2. (2)

    Multi-parameter and multi-objective optimizations of the high precision membrane antenna structures should be performed considering the membrane material creep property and structural nonlinearity.

  3. (3)

    Membrane wrinkle numerical simulation [7476] aimed at large membrane antenna structures should be studied so that the specific locations and intensity of membrane wrinkles caused by external perturbations can be obtained, which is necessary for large membrane antenna structural design.

  4. (4)

    Dynamics of rigid-flexible coupling systems, such as spacecraft structures with large membrane antenna structures, need to be further studied, along with the dynamics of antennas in the deployment process.

  5. (5)

    Further research about the effects of mechanical-thermal-electrical coupling factors on membrane antenna surface accuracy should be emphasized.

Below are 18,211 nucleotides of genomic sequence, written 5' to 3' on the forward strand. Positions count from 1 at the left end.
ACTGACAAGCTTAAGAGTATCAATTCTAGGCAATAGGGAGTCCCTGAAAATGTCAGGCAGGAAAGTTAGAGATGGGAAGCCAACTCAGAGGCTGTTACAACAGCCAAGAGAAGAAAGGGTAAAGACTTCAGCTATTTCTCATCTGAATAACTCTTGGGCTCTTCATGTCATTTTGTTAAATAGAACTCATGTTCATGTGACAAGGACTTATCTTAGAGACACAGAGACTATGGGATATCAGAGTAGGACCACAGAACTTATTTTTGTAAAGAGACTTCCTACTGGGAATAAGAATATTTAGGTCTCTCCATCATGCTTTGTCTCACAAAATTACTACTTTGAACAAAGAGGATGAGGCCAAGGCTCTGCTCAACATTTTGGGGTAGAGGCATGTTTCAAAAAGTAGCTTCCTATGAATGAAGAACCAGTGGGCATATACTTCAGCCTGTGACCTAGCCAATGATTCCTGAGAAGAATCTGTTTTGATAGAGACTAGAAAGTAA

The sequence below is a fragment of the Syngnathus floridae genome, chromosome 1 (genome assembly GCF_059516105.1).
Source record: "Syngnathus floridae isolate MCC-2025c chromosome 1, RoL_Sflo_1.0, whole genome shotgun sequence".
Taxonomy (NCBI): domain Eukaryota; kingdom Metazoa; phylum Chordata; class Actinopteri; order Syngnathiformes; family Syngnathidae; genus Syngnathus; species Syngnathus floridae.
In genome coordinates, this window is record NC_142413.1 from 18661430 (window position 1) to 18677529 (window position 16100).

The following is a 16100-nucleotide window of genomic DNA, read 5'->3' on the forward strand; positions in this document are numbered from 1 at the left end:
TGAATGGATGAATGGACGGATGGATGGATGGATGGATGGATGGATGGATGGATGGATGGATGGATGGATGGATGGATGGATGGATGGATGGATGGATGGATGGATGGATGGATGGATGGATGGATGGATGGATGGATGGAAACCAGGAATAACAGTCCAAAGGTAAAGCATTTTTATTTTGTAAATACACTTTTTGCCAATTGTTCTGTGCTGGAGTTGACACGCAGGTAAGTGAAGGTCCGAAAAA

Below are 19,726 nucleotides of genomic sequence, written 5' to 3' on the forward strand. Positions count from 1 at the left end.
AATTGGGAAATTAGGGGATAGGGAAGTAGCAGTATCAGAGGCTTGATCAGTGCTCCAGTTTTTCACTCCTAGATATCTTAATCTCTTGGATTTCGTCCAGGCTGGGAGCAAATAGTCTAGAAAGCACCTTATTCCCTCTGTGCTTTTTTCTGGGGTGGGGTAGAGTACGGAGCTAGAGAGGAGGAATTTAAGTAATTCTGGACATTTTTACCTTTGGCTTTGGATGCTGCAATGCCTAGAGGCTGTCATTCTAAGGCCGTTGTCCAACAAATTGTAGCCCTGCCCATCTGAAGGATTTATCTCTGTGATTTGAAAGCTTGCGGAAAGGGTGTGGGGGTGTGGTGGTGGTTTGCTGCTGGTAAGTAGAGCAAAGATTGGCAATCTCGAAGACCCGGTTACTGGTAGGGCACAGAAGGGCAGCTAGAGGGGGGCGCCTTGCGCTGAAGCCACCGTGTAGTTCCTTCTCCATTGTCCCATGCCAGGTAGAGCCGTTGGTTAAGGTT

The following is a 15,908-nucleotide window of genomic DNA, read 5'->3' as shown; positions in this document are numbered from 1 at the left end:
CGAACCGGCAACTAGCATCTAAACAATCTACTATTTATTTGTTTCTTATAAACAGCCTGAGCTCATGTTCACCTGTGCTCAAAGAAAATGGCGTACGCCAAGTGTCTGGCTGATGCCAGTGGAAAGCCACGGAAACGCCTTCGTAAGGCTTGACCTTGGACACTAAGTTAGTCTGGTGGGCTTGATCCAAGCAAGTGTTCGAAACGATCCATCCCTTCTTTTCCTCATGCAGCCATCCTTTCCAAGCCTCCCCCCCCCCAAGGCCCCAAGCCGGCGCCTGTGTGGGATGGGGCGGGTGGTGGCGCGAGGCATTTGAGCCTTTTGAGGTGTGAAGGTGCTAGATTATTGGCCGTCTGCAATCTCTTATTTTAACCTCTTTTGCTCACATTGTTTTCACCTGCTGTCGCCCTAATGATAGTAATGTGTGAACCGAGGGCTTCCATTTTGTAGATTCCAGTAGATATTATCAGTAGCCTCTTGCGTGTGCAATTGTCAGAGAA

6.2.2 Materials and Processes

  1. (1)

    Wider size polyimide film manufacturing technologies should be developed to prevent membrane wrinkles, which generally exist in the connecting areas between small pieces.

  2. (2)

    Polyimide film with a smaller thermal expansion coefficient and quality loss in space should be developed to improve membrane antenna dimensional stability and endurance in orbit.

  3. (3)

    Technologies for metal coating on large polyimide film surfaces need to be further investigated to reduce the effect of non-uniformity on surface accuracy and reflectivity of the membrane reflector.

  4. (4)

    It is necessary to further improve the performance stability and service life in orbit of current composite materials used in support structures and to develop new composite materials with higher stiffness and lighter mass for larger scale support structures.


6.2.3 Packing Methods for Membrane Antennas

Packing methods for membrane antennas should be studied, so that antenna storage volume and packing complexity can be reduced with no electronic device damage occurring.

6.2.4 Surface Accuracy Stability in Orbit